Measurement of place brands is an issue very dear to my heart. Well, at least very dear to my academic schedule. I recently tried to come up with a solution using semantic and social networks (paywall link, free access link). I took another take on the issue, together with my colleagues from Stockholm Programme of Place Branding. We approached from a brand equity understanding to understand the brand of Stockholm (paywall link, free access link). This is why I am quite excited when I see new approaches to measurement practices. Bloom Consulting seems to be developing an intriguing methodology in their measurement practices.
I have three fundamental concerns with commercial measurement scales: overselling, secrecy, and ranking. Bloom Consulting’s 2014/2015 Country Brand Ranking Tourism Edition does a great job in ‘solving’ two of these three concerns.
The concept of ‘place brand’ is very difficult to define – let alone measure. It is, at the end of the day, a place holder. In other words, it is a term we borrowed from the corporate world because it talked to various parts of what we attempted to define: a place’s identity, its infrastructure/services/goods, its residents’ feelings/satisfaction, stakeholders’ engagement among many others. Measuring such a complex phenomenon (and summarizing your findings in a way that can be conveyed to non-omnipotent beings) is nearly impossible. Bloom Consulting clearly states that it measures tourism performance, including its tangible and intangible aspects. The specified area of measurement makes their results more trustworthy.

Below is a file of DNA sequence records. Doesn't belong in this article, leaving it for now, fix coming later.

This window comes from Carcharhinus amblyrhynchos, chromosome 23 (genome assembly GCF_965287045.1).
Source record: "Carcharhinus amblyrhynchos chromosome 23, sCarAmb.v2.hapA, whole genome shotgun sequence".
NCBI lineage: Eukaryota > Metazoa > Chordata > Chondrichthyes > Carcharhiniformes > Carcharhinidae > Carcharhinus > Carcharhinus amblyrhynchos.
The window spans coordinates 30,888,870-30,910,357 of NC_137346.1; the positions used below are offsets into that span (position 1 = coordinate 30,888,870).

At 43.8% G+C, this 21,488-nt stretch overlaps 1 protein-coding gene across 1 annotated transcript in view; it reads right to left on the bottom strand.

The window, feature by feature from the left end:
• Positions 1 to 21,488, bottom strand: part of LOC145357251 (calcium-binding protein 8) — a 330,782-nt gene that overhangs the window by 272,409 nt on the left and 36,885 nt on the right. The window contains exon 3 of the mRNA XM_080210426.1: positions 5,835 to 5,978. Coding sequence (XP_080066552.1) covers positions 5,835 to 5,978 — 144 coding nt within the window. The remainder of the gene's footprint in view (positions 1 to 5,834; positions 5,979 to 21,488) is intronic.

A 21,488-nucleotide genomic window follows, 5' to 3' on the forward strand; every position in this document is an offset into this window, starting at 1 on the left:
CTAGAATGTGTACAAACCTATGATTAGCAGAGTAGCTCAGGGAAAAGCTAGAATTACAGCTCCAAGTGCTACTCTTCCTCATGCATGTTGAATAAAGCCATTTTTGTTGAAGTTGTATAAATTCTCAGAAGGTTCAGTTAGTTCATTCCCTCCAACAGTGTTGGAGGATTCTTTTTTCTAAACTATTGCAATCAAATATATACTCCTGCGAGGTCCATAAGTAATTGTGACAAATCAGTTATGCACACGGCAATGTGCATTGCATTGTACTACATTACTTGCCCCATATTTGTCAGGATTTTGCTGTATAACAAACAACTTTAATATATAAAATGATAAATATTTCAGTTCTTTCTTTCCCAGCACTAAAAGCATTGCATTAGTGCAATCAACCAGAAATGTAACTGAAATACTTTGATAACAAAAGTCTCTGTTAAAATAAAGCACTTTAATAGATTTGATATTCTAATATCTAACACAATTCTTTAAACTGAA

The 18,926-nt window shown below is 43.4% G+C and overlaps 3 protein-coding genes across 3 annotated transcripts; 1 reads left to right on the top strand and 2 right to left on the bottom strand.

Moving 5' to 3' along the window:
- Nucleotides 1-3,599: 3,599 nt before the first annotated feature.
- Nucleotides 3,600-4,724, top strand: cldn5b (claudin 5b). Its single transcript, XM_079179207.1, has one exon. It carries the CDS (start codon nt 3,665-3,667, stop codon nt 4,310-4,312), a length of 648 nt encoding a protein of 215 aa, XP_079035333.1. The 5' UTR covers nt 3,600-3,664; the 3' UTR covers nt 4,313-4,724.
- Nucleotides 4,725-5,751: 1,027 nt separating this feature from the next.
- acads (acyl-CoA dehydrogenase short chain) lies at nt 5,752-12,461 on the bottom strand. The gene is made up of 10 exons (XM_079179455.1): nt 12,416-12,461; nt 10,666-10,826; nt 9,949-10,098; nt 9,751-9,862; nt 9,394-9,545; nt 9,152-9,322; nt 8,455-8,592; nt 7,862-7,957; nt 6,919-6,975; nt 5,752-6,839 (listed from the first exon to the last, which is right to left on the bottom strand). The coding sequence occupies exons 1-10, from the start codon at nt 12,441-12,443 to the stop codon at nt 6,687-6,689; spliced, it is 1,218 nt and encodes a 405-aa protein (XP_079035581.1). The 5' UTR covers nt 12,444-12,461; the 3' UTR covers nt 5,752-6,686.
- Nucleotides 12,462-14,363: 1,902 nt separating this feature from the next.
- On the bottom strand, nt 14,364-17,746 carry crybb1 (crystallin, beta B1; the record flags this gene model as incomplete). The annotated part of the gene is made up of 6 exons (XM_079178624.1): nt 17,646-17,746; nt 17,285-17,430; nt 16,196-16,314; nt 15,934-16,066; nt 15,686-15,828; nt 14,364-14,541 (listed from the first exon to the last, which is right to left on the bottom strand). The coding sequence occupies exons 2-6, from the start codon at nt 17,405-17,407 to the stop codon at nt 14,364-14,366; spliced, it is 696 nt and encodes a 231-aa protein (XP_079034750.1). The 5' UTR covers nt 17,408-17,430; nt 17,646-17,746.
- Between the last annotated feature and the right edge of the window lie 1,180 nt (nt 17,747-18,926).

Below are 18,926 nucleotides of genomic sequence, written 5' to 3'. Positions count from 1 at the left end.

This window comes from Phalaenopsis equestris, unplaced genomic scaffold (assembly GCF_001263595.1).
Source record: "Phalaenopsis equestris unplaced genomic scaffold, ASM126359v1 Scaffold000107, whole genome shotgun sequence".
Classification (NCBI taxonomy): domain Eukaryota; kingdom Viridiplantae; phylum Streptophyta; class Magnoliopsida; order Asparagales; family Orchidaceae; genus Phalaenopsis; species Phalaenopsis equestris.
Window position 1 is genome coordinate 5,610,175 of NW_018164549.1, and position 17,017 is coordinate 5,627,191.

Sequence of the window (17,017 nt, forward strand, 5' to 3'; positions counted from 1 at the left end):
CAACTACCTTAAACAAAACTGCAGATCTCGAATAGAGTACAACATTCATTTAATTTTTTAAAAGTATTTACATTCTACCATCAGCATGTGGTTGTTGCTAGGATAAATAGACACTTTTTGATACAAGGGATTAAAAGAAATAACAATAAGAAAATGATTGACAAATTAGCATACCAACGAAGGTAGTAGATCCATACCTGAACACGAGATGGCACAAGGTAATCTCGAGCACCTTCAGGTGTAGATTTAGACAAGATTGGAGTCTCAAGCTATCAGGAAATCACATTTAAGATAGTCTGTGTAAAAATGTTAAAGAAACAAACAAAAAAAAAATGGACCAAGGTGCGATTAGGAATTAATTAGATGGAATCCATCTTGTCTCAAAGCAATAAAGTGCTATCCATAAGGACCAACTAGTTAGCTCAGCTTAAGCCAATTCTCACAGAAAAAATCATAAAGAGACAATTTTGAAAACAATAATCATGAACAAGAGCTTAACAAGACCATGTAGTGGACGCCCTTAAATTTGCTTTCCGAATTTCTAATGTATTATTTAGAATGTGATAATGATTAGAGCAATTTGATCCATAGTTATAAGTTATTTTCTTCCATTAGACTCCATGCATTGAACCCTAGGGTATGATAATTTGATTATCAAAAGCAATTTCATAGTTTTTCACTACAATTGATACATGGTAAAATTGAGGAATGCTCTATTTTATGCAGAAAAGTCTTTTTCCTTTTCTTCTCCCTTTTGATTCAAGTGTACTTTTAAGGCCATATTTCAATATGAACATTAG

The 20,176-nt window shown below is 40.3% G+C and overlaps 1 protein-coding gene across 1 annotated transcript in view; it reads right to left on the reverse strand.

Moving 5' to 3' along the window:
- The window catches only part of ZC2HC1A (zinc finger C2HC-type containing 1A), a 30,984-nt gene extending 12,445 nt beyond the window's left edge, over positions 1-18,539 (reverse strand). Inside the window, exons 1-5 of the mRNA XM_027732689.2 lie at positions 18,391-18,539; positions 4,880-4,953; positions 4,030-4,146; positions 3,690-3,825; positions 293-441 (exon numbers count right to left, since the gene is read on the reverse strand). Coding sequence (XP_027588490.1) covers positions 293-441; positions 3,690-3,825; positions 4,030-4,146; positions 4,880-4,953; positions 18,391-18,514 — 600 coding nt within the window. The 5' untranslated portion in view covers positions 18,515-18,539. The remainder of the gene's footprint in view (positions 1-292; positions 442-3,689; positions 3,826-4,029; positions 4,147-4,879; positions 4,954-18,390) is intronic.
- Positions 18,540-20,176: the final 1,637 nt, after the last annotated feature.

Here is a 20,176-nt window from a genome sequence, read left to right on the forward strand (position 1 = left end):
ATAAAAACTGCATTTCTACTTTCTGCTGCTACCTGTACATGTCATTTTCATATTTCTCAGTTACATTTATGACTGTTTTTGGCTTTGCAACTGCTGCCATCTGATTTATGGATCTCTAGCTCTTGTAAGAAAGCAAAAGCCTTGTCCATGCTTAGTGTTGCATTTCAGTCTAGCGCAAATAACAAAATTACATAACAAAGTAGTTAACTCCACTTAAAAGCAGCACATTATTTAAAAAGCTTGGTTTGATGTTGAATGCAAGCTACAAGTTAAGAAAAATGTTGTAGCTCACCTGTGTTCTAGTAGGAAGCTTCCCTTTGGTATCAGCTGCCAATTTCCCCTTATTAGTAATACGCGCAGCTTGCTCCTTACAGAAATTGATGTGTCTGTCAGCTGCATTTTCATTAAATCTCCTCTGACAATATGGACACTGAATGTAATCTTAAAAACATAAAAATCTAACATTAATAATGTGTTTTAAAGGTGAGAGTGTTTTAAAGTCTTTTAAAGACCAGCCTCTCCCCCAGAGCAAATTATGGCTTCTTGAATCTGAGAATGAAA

Replication is the key to academic research. We are conditioned to share all our findings and procedures. Commercial measurement scales are a little bit more secretive in this aspect. Even though Bloom Consulting also refers to a “proprietary algorithm”, they explain their methodology as thoroughly as possible without risking losing business – I highly appreciate this effort (though still resent the proprietary algorithm.)
Last but not least, ranking does not seem to be the best way to summarize data and compare places. Place branding is about establishing a given city/nation/region/you-name-it as a unique component of target audiences’ lives. Why do we insist on ranking these places? Is #1 country more unique than #2? To be fair, Bloom Consulting’s report, all the variables can be used to compare: economic performance, digital demand (whether a place is searched online), country brand strategy, and online performance/presence. Yet, the end result is not necessarily the ‘brand’ of a country or even the success of a given brand. We can call it ‘brand exposure’ or ‘tourism performance’, however, I find it difficult to label anything a brand if it does not explain what the place stands for.
In short, it is quite difficult to measure place brands yet I believe with each and every academic / commercial attempt, we are coming closer to capturing this enormous social reality. Bloom Consulting presents a detailed report which might be used for destination marketing (not branding) campaigns. Countries who want to assess their tourism performance can also highly benefit from the report. Meanwhile, I guess we will all keep working on devising a methodology to better measure the unmeasurable.